ccan/opt/*                  [Rusty Russell; GPLv3+]
ccan/typesafe_cb/*          [Rusty Russell; LGPLv2+]
dSFMT-src-2.1/*             [Mutsuo Saito, Makoto Matsumoto, Hiroshima
                             University, Andrea C G Mennucci; 3 clause BSD]
sha1.c, sha1.h              [Paul Kocher; MPLv1.1+ or GPLv2+]
mt19937module.c             [Makoto Matsumoto, Takuji Nishimura, Raymond
                             Hettinger; 3 clause BSD]
hc128_opt32.h               [Hongjun Wu; UNKNOWN license]
salsa20_12/*                [D. J. Bernstein; Public Domain]
salsa20_8/*                 [D. J. Bernstein; Public Domain]
chacha8/*                   [D. J. Bernstein; Public Domain]
include/*                   [eSTREAM project; UNKNOWN]
sosemanuk-clean/*           [Thomas Pornin; MIT-ish]
sosemanuk2/*                [Thomas Pornin; MIT-ish]
ffcsrh/*                    [FCSR project; "no restriction"]
phelix/*                    [Doug Whiting; Public domain]

The following directories are not distributed with this software, either because they have indistinct or non-free licenses, they are somewhat broken as ciphers, or their performance is uninteresting. However, they will all be downloaded, patched and compiled if you run make everything, and you can make just one with, for example, make

tpy6/*                      [Eli Biham, Jennifer Seberry; UNKNOWN
                             ("no royalty")]
trivium/*                   [Christophe De Cannière; UNKNOWN]
grain/*                     [Martin Hell, et. al.; free-ish]
grain128/*                  [Martin Hell, et. al.; free-ish]
hc_128/*                    [Hongjun Wu; UNKNOWN license]
rabbit/*                    [Cryptico A/S; "solely for non-commercial
                             purposes", possibly changed since]
snow2/*                     [Patrik Ekdahl, Thomas Johansson; UNKNOWN]
abc3                        [Vladimir Anashin, Andrey Bogdanov, Ilya
                             Kizhvatov; unclear (BSD-ish)]

Notes about various generators

For information about these generators and stream ciphers in general, see:

abc3 is version three of Anashin, Bogdanov, and Kizhvatov's ABC cipher. It is allegedly cryptographically weak, and appears to have statistical problems too. It has a BSD-ish license that refers to the "cipher" rather than the software implementation itself.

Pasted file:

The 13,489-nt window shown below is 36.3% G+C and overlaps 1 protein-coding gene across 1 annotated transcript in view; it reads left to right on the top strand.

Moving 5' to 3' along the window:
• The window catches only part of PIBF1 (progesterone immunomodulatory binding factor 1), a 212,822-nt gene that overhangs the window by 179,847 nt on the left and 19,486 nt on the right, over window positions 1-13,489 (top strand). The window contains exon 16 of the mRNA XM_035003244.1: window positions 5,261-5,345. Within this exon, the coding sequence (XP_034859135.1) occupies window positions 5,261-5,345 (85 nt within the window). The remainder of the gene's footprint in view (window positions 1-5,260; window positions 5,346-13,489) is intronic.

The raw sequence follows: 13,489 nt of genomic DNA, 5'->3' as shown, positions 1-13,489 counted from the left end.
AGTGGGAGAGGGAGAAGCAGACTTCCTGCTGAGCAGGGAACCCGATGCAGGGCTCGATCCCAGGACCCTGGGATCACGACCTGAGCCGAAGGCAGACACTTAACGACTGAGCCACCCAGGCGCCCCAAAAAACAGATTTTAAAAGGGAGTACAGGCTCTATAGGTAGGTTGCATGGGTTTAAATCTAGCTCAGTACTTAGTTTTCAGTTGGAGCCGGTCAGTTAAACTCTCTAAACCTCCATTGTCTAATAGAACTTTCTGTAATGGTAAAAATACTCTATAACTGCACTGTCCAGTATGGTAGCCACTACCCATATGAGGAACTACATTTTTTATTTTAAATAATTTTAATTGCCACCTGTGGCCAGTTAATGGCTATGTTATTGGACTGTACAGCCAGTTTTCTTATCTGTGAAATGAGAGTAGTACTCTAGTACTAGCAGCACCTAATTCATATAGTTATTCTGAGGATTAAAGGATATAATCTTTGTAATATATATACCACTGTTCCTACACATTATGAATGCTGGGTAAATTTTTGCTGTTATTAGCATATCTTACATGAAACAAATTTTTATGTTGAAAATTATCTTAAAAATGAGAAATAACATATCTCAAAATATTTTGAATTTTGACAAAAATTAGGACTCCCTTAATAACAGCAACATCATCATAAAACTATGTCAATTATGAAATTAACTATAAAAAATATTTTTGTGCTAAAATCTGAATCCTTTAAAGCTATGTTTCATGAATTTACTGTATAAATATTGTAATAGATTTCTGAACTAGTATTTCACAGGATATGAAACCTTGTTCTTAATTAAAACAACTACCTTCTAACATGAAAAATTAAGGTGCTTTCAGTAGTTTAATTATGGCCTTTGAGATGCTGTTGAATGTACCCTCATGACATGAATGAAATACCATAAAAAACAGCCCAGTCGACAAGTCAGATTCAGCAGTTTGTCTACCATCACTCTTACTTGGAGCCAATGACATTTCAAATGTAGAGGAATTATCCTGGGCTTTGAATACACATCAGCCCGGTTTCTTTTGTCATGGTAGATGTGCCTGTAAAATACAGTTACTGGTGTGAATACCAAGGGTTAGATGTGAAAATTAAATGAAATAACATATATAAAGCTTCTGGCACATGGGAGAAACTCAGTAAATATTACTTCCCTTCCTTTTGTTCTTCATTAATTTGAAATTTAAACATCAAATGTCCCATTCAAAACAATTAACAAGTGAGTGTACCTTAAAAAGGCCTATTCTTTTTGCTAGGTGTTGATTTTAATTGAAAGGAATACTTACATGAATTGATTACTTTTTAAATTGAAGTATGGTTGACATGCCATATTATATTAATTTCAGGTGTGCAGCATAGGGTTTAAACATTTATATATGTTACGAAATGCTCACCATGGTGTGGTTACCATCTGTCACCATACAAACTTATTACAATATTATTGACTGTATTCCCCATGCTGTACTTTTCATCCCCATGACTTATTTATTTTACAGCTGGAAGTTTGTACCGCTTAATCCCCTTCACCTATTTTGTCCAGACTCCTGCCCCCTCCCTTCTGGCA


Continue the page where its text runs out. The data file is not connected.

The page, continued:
chacha8 is a decendant of Salsa20 family and, like them, has been put in the public domain by its author D.J. Benstein. By altering a symlink in the chacha8 directory, you can choose between the "ref" and "regs" implementations. "regs" is default, and slightly faster. Bernstein also offers several optimised, non-portable, versions.

dSFMT521, dSFMT1279, dSFMT2203, dSFMT19937, and dSFMT216091 are variations of Mutsuo Saito and Makoto Matsumoto's double generating, SIMD oriented, successor to MT19937. The number refers to the period (and state size) of the generator, with dSFMT521 having a period of 2 ** 521 - 1, and so on. The versions used has been patched by Andrea C G Mennucci to save and restore state, though this is not yet exposed to Python. It is also possible to make generators of sizes 4253, 11213, 44497, 86243, and 132049, using make dsfmt for them all, or (for example) make for one. The longer periods are slightly quicker in benchmarks, but are probably slower in real world situations due to cache churn.

dummyc always generates 0.5, as a speed benchmark.

dummy is a Python module that always returns 0.5. Despite doing no work, it is slower than most real generators.

dummy2 is another Python module that returns 0.5, but unlike dummy, it uses unnatural techniques to try to reach C speed. It ends up being twice as slow as dummyc, and twice as quick as dummy.

ffcsrh is the F-FCSR-H stream cipher. It was included in the final eSTREAM portfolio, only to be thrown out a few months later after a critical weakness was discovered. This probably does not affect its statistical utility, though the cipher is designed for hardware, and its software performance is not compelling. It has a very liberal license which explicitly mentions the reference implementation.

grain and grain128 are hardware oriented ciphers with a liberal license that seems to be referring to the implementation as well as the algorithm. It contains this clause: "You may include the Grain cipher in a licensed or patented product but the Grain cipher must then be excluded from the license or patent in question". Their software performance is middling.